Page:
Timeline of West Virginia: Civil War and Statehood
February 4, 1863

Wheeling Intelligencer
February 5, 1863

Anti-New State Meeting At The Court-House - Mr. Richardson and Mr. Clemens Each "Speak A Piece." - An anti-New State meeting was held last evening at the Court-house. Mr. Richardson, the anti-New State candidate for the Constitutional Convention, was the first speaker. He said that Mr. Ross was a candidate for the Convention, and that Mr. Ross was in favor of emancipating the negroes of the proposed new State. He said Mr. Richardson was also a candidate, and that Mr. Richardson was opposed to that proposition. He spoke of the unauthorized suspension of the writ of habeas corpus - the worthlessness of the Government greenbacks, and the black tide of tyranny that was sweeping over the country. All this was very ingeniously interspersed with frequent allusions to Abolition, which were received by the audience with demonstrations of great joy. Mr. Richardson's piece lasted about an hour. He concluded by urging upon the people the great importance of their at once asserting their manhood.

He was greeted with applause. He stood for a moment, like a member of the Indiana Legislature that we once read of, gasping like an expiring frog, and then leaped to his hind legs and belched forth such a vindictive tirade of abuse against the restored government and the proposed new State as we have never heard equalled. His audience seemed to be amazed at the almost savage ferocity of his denunciations of men and things in general. He said he had had a padlock on his mouth and with that he made a pluck at his face and threw the imaginary padlock at his feet. He said he had had manacles on his wrists and shackles on his legs, and he tore them off and stood up like a defiant freeman. He said he knew all about it, and from the manner in which he conducted himself we really thought for a while that he did. He gave a detailed account of the manner in which the usurped government and the new State movement were inaugurated and the temptations which he had encountered in his pious efforts to keep his virtuous hands clear of the business. He pitched into Governor Peirpoint, Auditor Crane, Senator Willey, Gen. Wheat, A. B. Caldwell and all the principles and practices. He exalted the patriotic Carlile to the skies and denounced Senator Sumner as a cringing hound and a lover of negroes. At least he dropped down from a lofty flight of eloquence upon the name of Ben. Wade, of Ohio.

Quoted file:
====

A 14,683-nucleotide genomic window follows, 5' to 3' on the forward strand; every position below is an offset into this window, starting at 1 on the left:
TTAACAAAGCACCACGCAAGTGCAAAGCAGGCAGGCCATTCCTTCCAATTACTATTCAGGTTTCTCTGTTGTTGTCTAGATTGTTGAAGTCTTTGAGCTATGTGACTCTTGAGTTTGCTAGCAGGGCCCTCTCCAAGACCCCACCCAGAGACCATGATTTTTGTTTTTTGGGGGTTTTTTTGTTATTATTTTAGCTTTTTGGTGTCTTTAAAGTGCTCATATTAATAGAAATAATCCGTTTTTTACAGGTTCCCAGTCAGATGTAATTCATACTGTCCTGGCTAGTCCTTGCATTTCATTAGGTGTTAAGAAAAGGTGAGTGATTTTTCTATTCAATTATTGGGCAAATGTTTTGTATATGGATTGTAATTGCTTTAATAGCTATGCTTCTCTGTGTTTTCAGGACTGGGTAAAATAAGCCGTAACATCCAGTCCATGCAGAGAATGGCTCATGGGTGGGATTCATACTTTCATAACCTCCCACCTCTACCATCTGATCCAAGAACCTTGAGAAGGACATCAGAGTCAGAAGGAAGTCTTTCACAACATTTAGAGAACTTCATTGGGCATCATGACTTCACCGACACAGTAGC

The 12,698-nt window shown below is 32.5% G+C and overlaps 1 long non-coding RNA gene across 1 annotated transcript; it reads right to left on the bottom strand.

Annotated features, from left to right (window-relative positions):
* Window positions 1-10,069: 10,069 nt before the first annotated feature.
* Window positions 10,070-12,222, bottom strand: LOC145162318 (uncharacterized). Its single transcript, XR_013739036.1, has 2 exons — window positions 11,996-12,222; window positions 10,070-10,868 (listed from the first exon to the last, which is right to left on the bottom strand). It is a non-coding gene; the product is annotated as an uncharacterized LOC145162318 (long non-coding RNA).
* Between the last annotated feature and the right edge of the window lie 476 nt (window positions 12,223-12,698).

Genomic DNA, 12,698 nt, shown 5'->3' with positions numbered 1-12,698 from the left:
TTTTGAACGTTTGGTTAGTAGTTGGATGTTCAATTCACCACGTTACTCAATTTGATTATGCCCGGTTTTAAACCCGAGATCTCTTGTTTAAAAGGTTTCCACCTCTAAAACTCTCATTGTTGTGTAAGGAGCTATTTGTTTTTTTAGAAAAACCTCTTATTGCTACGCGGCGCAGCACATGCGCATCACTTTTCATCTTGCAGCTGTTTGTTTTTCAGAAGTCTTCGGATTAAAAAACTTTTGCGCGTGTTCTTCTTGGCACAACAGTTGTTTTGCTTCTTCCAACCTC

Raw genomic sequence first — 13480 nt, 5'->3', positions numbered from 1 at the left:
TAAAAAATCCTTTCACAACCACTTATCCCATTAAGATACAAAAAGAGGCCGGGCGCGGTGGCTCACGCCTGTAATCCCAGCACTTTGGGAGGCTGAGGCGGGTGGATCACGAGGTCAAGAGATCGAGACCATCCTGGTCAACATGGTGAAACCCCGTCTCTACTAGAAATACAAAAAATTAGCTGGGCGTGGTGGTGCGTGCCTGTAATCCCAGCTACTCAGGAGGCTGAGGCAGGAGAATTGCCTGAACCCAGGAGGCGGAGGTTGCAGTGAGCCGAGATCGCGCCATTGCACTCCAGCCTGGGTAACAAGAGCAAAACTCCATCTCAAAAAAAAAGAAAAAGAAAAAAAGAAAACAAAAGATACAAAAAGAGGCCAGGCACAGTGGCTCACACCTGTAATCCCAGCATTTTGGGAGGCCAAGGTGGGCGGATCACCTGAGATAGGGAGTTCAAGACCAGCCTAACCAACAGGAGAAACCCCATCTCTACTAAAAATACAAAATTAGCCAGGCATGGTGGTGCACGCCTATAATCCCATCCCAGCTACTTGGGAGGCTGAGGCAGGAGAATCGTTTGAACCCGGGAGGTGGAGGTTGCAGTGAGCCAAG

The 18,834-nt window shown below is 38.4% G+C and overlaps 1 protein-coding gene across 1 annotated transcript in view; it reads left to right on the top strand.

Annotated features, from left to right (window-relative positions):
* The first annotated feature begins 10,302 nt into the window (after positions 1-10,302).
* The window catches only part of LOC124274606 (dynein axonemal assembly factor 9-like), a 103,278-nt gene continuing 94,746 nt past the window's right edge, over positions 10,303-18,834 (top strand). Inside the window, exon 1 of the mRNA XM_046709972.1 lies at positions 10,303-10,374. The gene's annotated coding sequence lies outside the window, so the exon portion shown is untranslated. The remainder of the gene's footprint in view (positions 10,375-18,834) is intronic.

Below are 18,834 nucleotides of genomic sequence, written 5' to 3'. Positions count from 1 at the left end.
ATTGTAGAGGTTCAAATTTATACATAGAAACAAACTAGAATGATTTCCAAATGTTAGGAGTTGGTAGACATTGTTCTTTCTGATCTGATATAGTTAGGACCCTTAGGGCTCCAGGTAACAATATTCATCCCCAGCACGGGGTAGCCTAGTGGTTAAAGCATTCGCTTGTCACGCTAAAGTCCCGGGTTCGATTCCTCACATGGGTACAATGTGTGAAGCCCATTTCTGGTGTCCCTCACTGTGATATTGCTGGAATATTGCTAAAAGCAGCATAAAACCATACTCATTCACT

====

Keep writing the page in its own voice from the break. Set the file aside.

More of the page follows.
"Ben Wade,["], said the speaker, with a look of withering scorn, "Ben Wade, who stinks in the night like a rotten mackerel. His feet stinks, his mouth stinks, and his teeth stink. I know this for I have slept with him. Not of my own choice for it was in a sleeping car on a railroad train."

Mr. Clemens announced himself as a Butternut and said that although he had been under a cloud, somewhat, for a long period, he had always been unalterably opposed to the division of Virginia. The audience was quite a large one and all appeared to be very well entertained.

Timeline of West Virginia: Civil War and Statehood: February 1863

West Virginia Archives and History